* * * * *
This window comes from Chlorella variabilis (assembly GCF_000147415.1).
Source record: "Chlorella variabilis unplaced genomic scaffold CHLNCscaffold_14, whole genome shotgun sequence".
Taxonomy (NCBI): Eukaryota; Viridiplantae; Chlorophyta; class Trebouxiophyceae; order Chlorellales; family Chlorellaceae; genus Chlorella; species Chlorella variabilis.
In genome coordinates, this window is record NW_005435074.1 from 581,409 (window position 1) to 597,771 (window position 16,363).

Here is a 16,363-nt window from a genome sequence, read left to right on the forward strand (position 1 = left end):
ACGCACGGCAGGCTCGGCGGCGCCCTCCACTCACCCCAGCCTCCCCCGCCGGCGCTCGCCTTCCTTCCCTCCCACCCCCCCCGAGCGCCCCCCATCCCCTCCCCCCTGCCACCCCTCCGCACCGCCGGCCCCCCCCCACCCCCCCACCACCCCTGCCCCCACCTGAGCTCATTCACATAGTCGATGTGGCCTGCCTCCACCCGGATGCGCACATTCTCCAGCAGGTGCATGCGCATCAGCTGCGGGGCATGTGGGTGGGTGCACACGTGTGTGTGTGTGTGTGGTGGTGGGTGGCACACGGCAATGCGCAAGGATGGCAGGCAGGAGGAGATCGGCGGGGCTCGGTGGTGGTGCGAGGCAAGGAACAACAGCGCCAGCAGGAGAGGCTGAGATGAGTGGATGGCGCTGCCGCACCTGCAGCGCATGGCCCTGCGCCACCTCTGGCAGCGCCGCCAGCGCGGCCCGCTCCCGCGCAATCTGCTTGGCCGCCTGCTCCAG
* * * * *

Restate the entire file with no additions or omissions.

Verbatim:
This window comes from Chlorella variabilis (assembly GCF_000147415.1).
Source record: "Chlorella variabilis unplaced genomic scaffold CHLNCscaffold_14, whole genome shotgun sequence".
Taxonomy (NCBI): Eukaryota; Viridiplantae; Chlorophyta; class Trebouxiophyceae; order Chlorellales; family Chlorellaceae; genus Chlorella; species Chlorella variabilis.
In genome coordinates, this window is record NW_005435074.1 from 581,409 (window position 1) to 597,771 (window position 16,363).

Here is a 16,363-nt window from a genome sequence, read left to right on the forward strand (position 1 = left end):
ACGCACGGCAGGCTCGGCGGCGCCCTCCACTCACCCCAGCCTCCCCCGCCGGCGCTCGCCTTCCTTCCCTCCCACCCCCCCCGAGCGCCCCCCATCCCCTCCCCCCTGCCACCCCTCCGCACCGCCGGCCCCCCCCCACCCCCCCACCACCCCTGCCCCCACCTGAGCTCATTCACATAGTCGATGTGGCCTGCCTCCACCCGGATGCGCACATTCTCCAGCAGGTGCATGCGCATCAGCTGCGGGGCATGTGGGTGGGTGCACACGTGTGTGTGTGTGTGTGGTGGTGGGTGGCACACGGCAATGCGCAAGGATGGCAGGCAGGAGGAGATCGGCGGGGCTCGGTGGTGGTGCGAGGCAAGGAACAACAGCGCCAGCAGGAGAGGCTGAGATGAGTGGATGGCGCTGCCGCACCTGCAGCGCATGGCCCTGCGCCACCTCTGGCAGCGCCGCCAGCGCGGCCCGCTCCCGCGCAATCTGCTTGGCCGCCTGCTCCAG